Boot               646 486             1814032                             "
Shaft                   "                          "                                    "
Final Drive    641 986            1810001                        661445

For AIRHEADS, the proper gear oil is GL5 type, 80W90 or 75W90 or quite close to those ratings. Don't use 75W145 or any extra wide range oil, unless it is super severe use.  I advise using a petroleum oil in the rear drive.  It is a mixed bag on full synthetic gear oils for Airheads.  It is SAFER to just use petroleum oils, and change regularly.
There is further information here:

Note that there is one bronze spacer (shim) in the rear drives.  BMW SPECIFIES GL5 oil.  BMW knows what is OK, >>>>and BMW does NOT say GL4!

Converting SUS to Cst:

NOTE!  The conversion formula varies, depending on the rated SUS value.
Other, less accurate formulas exist, and are usually plenty good enough.

SUS between 32 and 99; use this formula:
Cst = 0.2253 x SUS - (194.4 SUS)

SUS between 100 and 240; use this formula:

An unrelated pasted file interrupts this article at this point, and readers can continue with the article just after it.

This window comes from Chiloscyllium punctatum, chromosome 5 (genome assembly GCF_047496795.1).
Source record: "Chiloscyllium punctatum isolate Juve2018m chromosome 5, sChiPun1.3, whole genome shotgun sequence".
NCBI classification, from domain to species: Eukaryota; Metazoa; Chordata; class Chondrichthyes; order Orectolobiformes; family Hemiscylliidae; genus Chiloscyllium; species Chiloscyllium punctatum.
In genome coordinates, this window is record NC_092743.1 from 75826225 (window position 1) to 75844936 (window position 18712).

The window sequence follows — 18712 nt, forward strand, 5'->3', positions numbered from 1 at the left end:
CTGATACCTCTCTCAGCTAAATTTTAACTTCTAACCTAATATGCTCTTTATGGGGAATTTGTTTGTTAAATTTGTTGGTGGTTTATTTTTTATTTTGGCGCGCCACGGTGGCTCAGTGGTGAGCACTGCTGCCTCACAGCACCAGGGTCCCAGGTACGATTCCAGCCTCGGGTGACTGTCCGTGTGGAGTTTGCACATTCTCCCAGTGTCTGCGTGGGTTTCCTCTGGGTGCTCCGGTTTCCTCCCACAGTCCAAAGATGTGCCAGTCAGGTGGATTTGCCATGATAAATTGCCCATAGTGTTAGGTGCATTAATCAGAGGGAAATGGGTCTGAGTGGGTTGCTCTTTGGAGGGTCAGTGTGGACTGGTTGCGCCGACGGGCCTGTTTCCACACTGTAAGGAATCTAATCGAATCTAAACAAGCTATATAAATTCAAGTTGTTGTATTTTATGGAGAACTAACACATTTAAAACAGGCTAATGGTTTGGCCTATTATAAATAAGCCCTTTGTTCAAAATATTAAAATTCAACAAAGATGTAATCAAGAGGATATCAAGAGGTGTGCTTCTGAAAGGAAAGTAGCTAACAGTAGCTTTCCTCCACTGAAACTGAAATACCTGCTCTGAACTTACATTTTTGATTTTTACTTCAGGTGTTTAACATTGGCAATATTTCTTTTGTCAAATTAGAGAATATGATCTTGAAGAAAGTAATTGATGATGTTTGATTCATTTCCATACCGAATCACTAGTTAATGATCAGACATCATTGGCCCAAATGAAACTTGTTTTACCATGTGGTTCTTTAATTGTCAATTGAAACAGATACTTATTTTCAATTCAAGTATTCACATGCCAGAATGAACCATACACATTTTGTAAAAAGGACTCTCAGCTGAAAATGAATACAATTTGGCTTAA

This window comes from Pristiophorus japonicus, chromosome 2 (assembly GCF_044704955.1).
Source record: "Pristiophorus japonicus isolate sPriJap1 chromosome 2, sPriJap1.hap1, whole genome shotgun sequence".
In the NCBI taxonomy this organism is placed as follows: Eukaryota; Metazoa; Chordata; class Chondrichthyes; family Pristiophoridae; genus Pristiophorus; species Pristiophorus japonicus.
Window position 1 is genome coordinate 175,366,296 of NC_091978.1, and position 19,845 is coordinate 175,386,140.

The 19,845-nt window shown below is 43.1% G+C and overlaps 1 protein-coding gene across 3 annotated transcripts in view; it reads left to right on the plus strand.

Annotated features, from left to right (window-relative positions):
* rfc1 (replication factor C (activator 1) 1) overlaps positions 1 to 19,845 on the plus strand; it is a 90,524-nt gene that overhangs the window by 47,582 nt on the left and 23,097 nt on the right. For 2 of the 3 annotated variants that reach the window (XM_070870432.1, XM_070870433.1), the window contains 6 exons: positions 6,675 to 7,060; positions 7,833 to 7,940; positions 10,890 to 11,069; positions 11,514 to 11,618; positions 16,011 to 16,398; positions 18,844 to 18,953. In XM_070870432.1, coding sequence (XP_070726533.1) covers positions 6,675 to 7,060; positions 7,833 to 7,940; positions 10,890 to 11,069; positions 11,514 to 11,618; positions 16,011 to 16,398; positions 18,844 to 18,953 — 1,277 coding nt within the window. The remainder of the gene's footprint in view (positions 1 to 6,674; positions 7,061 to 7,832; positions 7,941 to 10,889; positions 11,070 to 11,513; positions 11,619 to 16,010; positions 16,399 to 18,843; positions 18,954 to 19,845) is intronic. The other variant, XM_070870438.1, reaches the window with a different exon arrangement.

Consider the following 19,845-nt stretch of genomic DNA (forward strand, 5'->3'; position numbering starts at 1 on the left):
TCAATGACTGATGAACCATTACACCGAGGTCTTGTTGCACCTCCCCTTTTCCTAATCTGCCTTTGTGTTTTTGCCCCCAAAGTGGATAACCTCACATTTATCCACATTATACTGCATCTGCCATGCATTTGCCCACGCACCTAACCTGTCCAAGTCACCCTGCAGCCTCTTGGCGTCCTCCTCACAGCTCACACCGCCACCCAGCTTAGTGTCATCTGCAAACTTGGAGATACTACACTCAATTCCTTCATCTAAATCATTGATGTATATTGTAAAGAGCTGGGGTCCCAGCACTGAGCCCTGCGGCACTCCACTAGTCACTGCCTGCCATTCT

Cst = 0.2193 x SUS (134.6 SUS)

SUS greater than 240; use this formula:
Cst = SUS 4.635


03/12/2010:    O.SXSF had two entries, with different viscosities, due to Spectro Website
                      confusion. Obtained correct information.   ALSO re: L.SFVL, 400 VI was
                      confirmed, so its question mark was eliminated.
03/18/2010:    Make first chart a formal TABLE, to keep things in nice order
03/22/2010:    Greatly expand information, clean up page......and convert to tables format
                      throughout so display in various  browsers and many screen sizes is consistent.
03/23/2010:   Add hyperlink:
                     later that same day, add more listings.
04/05/2010:   Update; and ADD
 ShockOilComparo bar chart in pdf format as hyperlink
04/13/2010:   Add more oils and specifications

11/18/2010:   add Castrol 4T
02/24/2011:   change from 52F to 52D.
02/24/2011:   was 52D, now 51D.
08/08/2012:   Add two links (to my articles)
08/09/2012:   revise layout
10/15/2012:   Add QR code, add language button, update Google Ad-Sense code
11/07/2012:   Greatly improved table presentation; but NO technical details changed.
01/21/2014:   Remove Peter Verdone Designs hyperlink, website is NLA
03/03/2014:   Add more information on fork oils before the chart.
08/04/2014:   Add factory recommendations chart and information, for engine oils.

Copyright, 2014, R. Fleischer